I will be heading back to the hospital in a few days and I am in the process of packing my minimalist hospital bag for our (hopefully) three day stay. I have a unique view point on the subject of what mom’s really need to pack in their hospital bags 2 reasons:
Way back in nursing school I was an assistant nurse and I spent a lot of time working on the postpartum unit at our hospital. I loved the experience! Who wouldn’t love being around newborn babies all day long?
But I was always shocked at the ginormous amount of stuff some families would bring in with them prior to their deliveries! Sometimes it felt like they were planning to move into the hospital for weeks.
They brought bags full of stuff: sets of clothing (for mom and baby), multiple different electronics, receiving blankets, pacifiers, robes, sets of shoes, tons of toiletries, diapers, a personalized delivery gown (or even 2!), baby toys, boppy pillows, bed pillows, blankets, snacks and drinks. The lists could go on and on.
It looked like some moms packed every item they received from their baby showers (with the exception of the crib!). They had food and drinks to last weeks. You name it, I probably saw it in someone’s room.
Then when they were discharged (usually 2 days later) the husband or partner would have to make a dozen trips to the car, often with an assistant nurse to help bring all this stuff they never even needed in the first place.
In fact I remember when I was pregnant with my daughter feeling a little stressed out about it. Everyone I talked to had a different set of things that I needed. And the lists were so long!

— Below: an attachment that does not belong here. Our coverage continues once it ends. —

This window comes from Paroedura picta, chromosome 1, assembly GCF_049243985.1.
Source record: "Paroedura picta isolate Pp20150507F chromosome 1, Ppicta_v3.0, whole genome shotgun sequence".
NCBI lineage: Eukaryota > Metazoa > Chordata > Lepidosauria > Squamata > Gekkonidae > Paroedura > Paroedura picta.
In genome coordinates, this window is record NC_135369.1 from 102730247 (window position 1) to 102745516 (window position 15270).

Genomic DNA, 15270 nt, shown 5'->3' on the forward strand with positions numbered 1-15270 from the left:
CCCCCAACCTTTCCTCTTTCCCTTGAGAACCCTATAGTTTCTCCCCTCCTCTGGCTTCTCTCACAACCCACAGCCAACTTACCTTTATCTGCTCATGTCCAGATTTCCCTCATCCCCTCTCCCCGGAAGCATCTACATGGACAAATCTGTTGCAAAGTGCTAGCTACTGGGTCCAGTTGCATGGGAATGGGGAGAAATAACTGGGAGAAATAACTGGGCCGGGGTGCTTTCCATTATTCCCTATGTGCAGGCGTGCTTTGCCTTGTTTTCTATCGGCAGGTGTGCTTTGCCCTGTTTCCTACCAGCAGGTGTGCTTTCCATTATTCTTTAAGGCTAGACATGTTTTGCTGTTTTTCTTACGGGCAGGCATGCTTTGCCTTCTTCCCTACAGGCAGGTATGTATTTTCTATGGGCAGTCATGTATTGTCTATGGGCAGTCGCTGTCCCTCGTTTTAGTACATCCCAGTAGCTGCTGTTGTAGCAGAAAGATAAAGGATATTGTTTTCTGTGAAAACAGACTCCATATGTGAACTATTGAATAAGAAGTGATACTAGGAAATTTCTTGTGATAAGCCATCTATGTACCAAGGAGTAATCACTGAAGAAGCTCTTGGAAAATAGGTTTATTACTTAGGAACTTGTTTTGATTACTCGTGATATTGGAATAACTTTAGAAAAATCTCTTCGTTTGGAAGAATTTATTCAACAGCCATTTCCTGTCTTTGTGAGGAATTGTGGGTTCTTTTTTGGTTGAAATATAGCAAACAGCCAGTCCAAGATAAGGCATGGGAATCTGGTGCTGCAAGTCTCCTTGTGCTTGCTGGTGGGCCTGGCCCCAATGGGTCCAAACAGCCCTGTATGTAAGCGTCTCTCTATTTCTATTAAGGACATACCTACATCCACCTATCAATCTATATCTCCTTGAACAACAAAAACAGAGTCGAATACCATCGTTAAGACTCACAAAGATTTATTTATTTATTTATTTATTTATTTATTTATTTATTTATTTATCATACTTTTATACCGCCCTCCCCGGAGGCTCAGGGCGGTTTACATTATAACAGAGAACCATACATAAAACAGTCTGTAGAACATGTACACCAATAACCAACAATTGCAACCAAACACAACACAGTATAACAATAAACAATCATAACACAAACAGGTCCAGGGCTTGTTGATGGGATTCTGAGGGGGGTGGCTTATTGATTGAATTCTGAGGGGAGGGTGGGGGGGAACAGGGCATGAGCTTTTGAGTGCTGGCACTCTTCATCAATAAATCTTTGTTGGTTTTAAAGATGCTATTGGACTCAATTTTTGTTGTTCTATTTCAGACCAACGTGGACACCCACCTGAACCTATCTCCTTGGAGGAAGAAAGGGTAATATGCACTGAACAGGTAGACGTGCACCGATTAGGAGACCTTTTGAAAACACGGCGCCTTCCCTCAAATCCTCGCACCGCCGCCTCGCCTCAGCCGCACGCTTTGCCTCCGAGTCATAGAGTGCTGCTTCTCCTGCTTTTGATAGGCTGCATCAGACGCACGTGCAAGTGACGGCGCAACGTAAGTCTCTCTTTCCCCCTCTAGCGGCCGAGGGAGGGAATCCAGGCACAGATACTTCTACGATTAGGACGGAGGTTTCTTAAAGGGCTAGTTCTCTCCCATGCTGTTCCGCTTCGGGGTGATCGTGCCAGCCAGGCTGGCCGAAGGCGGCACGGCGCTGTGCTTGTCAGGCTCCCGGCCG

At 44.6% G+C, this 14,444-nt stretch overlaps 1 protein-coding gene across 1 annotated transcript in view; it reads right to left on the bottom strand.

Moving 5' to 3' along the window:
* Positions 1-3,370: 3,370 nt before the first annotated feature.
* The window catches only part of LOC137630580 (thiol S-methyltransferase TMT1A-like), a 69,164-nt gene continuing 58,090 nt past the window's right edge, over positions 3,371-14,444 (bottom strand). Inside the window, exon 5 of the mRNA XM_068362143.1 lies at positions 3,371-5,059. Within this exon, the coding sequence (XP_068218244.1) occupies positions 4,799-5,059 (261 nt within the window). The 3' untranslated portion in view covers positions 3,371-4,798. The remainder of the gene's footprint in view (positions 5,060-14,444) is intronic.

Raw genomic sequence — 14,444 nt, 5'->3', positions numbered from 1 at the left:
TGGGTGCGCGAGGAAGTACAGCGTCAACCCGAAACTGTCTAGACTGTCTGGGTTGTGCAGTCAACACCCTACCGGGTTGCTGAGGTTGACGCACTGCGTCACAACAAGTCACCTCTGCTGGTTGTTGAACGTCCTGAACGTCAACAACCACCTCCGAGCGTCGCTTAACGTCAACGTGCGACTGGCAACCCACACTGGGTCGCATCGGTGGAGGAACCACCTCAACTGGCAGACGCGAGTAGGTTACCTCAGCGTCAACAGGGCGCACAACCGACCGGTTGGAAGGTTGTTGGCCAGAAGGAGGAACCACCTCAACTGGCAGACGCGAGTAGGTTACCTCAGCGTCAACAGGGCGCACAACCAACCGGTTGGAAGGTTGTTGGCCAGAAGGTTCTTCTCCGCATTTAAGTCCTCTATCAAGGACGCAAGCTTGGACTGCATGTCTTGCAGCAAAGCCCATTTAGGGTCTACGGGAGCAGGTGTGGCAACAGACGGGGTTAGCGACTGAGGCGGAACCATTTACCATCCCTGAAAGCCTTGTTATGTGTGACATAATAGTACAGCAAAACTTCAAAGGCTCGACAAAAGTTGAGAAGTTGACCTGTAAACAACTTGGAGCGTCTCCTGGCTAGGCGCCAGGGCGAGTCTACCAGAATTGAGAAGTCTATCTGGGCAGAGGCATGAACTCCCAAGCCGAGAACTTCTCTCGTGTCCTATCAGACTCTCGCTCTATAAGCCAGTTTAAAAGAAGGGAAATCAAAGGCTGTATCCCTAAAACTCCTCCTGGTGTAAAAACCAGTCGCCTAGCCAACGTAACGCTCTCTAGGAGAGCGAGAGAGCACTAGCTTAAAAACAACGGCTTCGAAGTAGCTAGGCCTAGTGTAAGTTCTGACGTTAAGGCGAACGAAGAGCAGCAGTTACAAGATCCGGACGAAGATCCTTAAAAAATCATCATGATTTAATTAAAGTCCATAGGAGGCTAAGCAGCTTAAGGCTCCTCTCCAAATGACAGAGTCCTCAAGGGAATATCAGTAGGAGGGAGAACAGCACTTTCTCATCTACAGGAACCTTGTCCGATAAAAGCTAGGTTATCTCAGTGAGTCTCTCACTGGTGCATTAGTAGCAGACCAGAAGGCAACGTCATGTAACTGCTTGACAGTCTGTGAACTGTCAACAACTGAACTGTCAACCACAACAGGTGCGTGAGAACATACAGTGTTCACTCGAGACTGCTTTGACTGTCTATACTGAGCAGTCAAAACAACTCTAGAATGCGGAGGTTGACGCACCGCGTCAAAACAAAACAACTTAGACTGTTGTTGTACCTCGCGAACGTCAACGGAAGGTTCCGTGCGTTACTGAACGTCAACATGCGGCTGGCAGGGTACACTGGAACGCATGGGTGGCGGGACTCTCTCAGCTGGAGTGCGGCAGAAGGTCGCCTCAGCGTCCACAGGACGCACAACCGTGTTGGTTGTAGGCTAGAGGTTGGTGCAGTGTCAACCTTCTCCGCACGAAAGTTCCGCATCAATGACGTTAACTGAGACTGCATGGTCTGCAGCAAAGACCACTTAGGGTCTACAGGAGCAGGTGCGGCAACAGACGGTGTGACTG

The planner in me even started researching on Pinterest (don’t go looking there, please). There are endless different “hospital bag checklist essentials for the Mom-to-be” lists. Even I found myself overwhelmed by what I actually needed to pack. I am not joking when I say some of these lists covered an entire page in 12 point font!
Do I really need my own embroidered birthing gown? Breastfeeding shirts? My computer? Outfits for each day? Snacks and drinks? (doesn’t the hospital serve food?)
My biggest question of all: If I am only going to be there for a couple days, why on earth did I need so much stuff?
I had nothing with me except my purse when I delivered my daughter (not on purpose, I had an emergency c-section at 33 weeks). And you know what? It was completely fine. The hospital had everything I really needed. There wasn’t a need for me to pack a single thing!
Now that I am going back into the hospital soon to deliver our son I became inspired to write a new kind of list called:
As I mentioned, you still don’t really need all this stuff. But some of it is just nice to have with you for comfort.
When people ask me what was most important to me during my stay, it is this: an eye mask and ear plugs. Those were the only things I had that I realized I could not have done without during my stay. Many hospitals even have those too if you forget to bring them.
The hospital already has diapers, formula, diaper creams, blankets, and every other item a baby would need while they are still admitted.
And maybe getting a teeny tiny bit of sleep too before bringing him home.
My husband will have to make a few trips home to bring our daughter in so if I happen to forget something he can always bring it then.
So there you have it: my own personal minimalist hospital bag list! I’ll be back home later next week with our son so I’ll let you know if there was anything I forget that I really missed having with me.
Wish me luck. I’m having our son in less then 2 days!
Sarah, Mother Nurse Love
Sarah Jividen is a registered nurse, blogger, writer, wife, and mother with an aspiration to empower nurses and moms to take better care of themselves. Sarah lives with her husband in a beach suburb outside of Los Angeles where they are raising their two-year-old daughter, newborn son and two rescue kitties. In a rare moment of free time you may find Sarah practicing yoga, socializing with friends, sampling dark beers or attending a local concert venue with her husband.
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